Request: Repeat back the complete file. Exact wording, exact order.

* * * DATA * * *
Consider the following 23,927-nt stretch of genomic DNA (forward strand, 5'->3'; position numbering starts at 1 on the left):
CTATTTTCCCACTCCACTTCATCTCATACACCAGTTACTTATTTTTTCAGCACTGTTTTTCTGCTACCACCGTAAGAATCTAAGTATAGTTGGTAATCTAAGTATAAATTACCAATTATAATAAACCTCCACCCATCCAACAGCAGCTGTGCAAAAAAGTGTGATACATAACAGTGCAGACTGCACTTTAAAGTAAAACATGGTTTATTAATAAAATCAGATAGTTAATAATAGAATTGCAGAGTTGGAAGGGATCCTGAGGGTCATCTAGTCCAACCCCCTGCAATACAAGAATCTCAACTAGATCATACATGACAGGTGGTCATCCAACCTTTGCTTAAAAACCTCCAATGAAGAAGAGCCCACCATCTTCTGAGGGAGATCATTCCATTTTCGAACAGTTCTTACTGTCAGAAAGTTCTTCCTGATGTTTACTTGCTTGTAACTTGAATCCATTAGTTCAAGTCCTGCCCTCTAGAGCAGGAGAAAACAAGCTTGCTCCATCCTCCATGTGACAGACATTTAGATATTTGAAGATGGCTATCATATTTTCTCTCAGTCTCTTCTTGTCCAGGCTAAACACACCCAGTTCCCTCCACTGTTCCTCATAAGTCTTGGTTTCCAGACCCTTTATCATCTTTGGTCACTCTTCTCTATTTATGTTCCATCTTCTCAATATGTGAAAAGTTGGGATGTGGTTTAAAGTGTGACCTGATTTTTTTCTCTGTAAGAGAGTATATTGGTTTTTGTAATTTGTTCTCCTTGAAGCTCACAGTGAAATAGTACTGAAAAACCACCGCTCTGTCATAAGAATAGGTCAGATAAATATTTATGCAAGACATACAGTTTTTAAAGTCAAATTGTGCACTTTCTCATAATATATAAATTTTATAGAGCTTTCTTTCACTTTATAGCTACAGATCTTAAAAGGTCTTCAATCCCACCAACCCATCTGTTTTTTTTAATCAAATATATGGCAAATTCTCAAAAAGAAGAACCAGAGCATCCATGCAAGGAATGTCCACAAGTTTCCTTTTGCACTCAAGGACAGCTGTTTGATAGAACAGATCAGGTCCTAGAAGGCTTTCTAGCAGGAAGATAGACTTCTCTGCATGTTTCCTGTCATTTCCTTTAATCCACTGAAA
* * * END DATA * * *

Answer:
Consider the following 23,927-nt stretch of genomic DNA (forward strand, 5'->3'; position numbering starts at 1 on the left):
CTATTTTCCCACTCCACTTCATCTCATACACCAGTTACTTATTTTTTCAGCACTGTTTTTCTGCTACCACCGTAAGAATCTAAGTATAGTTGGTAATCTAAGTATAAATTACCAATTATAATAAACCTCCACCCATCCAACAGCAGCTGTGCAAAAAAGTGTGATACATAACAGTGCAGACTGCACTTTAAAGTAAAACATGGTTTATTAATAAAATCAGATAGTTAATAATAGAATTGCAGAGTTGGAAGGGATCCTGAGGGTCATCTAGTCCAACCCCCTGCAATACAAGAATCTCAACTAGATCATACATGACAGGTGGTCATCCAACCTTTGCTTAAAAACCTCCAATGAAGAAGAGCCCACCATCTTCTGAGGGAGATCATTCCATTTTCGAACAGTTCTTACTGTCAGAAAGTTCTTCCTGATGTTTACTTGCTTGTAACTTGAATCCATTAGTTCAAGTCCTGCCCTCTAGAGCAGGAGAAAACAAGCTTGCTCCATCCTCCATGTGACAGACATTTAGATATTTGAAGATGGCTATCATATTTTCTCTCAGTCTCTTCTTGTCCAGGCTAAACACACCCAGTTCCCTCCACTGTTCCTCATAAGTCTTGGTTTCCAGACCCTTTATCATCTTTGGTCACTCTTCTCTATTTATGTTCCATCTTCTCAATATGTGAAAAGTTGGGATGTGGTTTAAAGTGTGACCTGATTTTTTTCTCTGTAAGAGAGTATATTGGTTTTTGTAATTTGTTCTCCTTGAAGCTCACAGTGAAATAGTACTGAAAAACCACCGCTCTGTCATAAGAATAGGTCAGATAAATATTTATGCAAGACATACAGTTTTTAAAGTCAAATTGTGCACTTTCTCATAATATATAAATTTTATAGAGCTTTCTTTCACTTTATAGCTACAGATCTTAAAAGGTCTTCAATCCCACCAACCCATCTGTTTTTTTTAATCAAATATATGGCAAATTCTCAAAAAGAAGAACCAGAGCATCCATGCAAGGAATGTCCACAAGTTTCCTTTTGCACTCAAGGACAGCTGTTTGATAGAACAGATCAGGTCCTAGAAGGCTTTCTAGCAGGAAGATAGACTTCTCTGCATGTTTCCTGTCATTTCCTTTAATCCACTGAAA